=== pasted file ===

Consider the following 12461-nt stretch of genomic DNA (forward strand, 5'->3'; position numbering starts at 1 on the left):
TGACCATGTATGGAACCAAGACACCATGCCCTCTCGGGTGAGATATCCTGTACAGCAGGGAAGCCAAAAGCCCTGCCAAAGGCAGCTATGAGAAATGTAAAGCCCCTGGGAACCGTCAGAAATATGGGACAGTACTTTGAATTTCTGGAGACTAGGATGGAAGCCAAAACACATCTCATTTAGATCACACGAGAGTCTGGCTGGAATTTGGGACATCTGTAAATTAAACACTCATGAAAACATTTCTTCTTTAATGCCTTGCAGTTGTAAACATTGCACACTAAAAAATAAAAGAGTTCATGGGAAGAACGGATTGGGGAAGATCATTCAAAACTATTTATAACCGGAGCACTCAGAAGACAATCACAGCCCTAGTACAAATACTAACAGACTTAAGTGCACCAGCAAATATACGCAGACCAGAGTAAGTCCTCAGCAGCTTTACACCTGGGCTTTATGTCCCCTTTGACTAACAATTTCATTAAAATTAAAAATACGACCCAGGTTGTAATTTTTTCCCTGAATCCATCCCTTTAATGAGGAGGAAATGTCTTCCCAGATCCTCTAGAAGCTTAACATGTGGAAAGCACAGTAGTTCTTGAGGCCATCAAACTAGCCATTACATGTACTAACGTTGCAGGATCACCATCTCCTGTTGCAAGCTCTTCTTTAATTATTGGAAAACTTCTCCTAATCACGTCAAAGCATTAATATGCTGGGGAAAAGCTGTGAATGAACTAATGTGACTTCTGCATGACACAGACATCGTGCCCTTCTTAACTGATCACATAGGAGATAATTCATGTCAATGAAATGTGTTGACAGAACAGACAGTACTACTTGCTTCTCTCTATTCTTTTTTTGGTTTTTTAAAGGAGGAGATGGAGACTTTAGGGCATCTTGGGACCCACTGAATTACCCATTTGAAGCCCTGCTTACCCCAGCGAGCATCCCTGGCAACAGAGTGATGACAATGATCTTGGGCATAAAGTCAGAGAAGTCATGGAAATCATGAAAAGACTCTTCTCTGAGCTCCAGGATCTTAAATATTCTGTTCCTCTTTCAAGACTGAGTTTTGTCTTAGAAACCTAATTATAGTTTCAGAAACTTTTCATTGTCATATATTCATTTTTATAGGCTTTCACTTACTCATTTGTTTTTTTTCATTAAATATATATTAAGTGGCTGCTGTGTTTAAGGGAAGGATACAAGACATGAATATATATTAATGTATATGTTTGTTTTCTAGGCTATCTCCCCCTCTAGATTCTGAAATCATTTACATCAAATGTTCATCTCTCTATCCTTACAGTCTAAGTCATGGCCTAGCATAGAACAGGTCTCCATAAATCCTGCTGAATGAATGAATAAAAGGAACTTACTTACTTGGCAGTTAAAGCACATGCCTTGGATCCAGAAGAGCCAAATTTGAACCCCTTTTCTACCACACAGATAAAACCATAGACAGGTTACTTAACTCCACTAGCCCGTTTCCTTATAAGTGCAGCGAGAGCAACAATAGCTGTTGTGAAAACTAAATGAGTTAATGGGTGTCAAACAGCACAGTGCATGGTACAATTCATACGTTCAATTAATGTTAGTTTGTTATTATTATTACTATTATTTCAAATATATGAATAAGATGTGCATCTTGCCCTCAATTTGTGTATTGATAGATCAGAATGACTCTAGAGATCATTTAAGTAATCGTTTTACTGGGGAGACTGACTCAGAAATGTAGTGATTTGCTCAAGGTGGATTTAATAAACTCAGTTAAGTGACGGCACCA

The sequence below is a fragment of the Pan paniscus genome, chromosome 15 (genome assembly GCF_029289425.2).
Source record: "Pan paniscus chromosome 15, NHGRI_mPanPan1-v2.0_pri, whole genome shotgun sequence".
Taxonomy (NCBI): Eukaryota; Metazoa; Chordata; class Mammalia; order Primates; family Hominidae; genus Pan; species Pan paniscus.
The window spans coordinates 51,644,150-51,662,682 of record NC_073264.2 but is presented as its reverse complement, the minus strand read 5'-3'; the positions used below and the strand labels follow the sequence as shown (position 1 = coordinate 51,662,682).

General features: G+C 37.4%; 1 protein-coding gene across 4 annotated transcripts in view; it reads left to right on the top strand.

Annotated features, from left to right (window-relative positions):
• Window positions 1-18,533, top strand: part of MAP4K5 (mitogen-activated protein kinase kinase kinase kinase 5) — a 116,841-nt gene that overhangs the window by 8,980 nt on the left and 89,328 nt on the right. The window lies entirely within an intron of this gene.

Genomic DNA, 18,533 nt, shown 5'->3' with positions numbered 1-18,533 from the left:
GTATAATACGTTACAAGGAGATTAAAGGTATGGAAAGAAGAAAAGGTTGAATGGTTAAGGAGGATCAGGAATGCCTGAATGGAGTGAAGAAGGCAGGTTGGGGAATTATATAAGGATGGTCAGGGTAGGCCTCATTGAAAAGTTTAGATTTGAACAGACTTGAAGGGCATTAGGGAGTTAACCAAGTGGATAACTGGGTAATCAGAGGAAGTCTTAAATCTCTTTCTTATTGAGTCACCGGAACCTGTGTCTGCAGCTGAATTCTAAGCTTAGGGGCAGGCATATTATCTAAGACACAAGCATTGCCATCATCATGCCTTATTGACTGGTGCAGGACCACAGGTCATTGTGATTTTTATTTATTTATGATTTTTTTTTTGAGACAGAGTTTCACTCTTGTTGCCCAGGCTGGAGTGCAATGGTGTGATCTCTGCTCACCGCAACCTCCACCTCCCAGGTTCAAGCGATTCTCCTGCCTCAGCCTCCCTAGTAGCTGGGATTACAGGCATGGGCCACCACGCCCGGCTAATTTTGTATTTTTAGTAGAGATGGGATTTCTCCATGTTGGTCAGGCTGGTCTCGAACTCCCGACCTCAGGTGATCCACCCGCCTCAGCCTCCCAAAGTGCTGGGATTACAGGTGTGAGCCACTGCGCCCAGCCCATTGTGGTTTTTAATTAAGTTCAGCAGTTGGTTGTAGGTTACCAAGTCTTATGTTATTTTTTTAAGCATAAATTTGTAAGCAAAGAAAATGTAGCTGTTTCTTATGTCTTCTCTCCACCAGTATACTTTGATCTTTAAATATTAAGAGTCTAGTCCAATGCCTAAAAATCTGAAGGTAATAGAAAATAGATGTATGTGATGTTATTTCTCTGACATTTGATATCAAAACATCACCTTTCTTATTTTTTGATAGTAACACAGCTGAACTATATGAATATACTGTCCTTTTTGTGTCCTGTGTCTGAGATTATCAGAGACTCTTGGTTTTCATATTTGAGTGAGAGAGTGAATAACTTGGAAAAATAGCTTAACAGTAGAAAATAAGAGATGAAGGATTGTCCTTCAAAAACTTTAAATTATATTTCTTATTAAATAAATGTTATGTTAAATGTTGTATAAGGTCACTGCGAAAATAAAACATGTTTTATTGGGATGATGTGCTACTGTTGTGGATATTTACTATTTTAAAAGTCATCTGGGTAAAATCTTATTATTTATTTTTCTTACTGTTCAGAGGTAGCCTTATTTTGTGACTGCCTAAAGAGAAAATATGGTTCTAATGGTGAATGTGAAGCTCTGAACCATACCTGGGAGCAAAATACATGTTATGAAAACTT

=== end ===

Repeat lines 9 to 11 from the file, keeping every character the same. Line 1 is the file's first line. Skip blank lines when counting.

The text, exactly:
• Window positions 1-18,533, top strand: part of MAP4K5 (mitogen-activated protein kinase kinase kinase kinase 5) — a 116,841-nt gene that overhangs the window by 8,980 nt on the left and 89,328 nt on the right. The window lies entirely within an intron of this gene.

Genomic DNA, 18,533 nt, shown 5'->3' with positions numbered 1-18,533 from the left:
GTATAATACGTTACAAGGAGATTAAAGGTATGGAAAGAAGAAAAGGTTGAATGGTTAAGGAGGATCAGGAATGCCTGAATGGAGTGAAGAAGGCAGGTTGGGGAATTATATAAGGATGGTCAGGGTAGGCCTCATTGAAAAGTTTAGATTTGAACAGACTTGAAGGGCATTAGGGAGTTAACCAAGTGGATAACTGGGTAATCAGAGGAAGTCTTAAATCTCTTTCTTATTGAGTCACCGGAACCTGTGTCTGCAGCTGAATTCTAAGCTTAGGGGCAGGCATATTATCTAAGACACAAGCATTGCCATCATCATGCCTTATTGACTGGTGCAGGACCACAGGTCATTGTGATTTTTATTTATTTATGATTTTTTTTTTGAGACAGAGTTTCACTCTTGTTGCCCAGGCTGGAGTGCAATGGTGTGATCTCTGCTCACCGCAACCTCCACCTCCCAGGTTCAAGCGATTCTCCTGCCTCAGCCTCCCTAGTAGCTGGGATTACAGGCATGGGCCACCACGCCCGGCTAATTTTGTATTTTTAGTAGAGATGGGATTTCTCCATGTTGGTCAGGCTGGTCTCGAACTCCCGACCTCAGGTGATCCACCCGCCTCAGCCTCCCAAAGTGCTGGGATTACAGGTGTGAGCCACTGCGCCCAGCCCATTGTGGTTTTTAATTAAGTTCAGCAGTTGGTTGTAGGTTACCAAGTCTTATGTTATTTTTTTAAGCATAAATTTGTAAGCAAAGAAAATGTAGCTGTTTCTTATGTCTTCTCTCCACCAGTATACTTTGATCTTTAAATATTAAGAGTCTAGTCCAATGCCTAAAAATCTGAAGGTAATAGAAAATAGATGTATGTGATGTTATTTCTCTGACATTTGATATCAAAACATCACCTTTCTTATTTTTTGATAGTAACACAGCTGAACTATATGAATATACTGTCCTTTTTGTGTCCTGTGTCTGAGATTATCAGAGACTCTTGGTTTTCATATTTGAGTGAGAGAGTGAATAACTTGGAAAAATAGCTTAACAGTAGAAAATAAGAGATGAAGGATTGTCCTTCAAAAACTTTAAATTATATTTCTTATTAAATAAATGTTATGTTAAATGTTGTATAAGGTCACTGCGAAAATAAAACATGTTTTATTGGGATGATGTGCTACTGTTGTGGATATTTACTATTTTAAAAGTCATCTGGGTAAAATCTTATTATTTATTTTTCTTACTGTTCAGAGGTAGCCTTATTTTGTGACTGCCTAAAGAGAAAATATGGTTCTAATGGTGAATGTGAAGCTCTGAACCATACCTGGGAGCAAAATACATGTTATGAAAACTT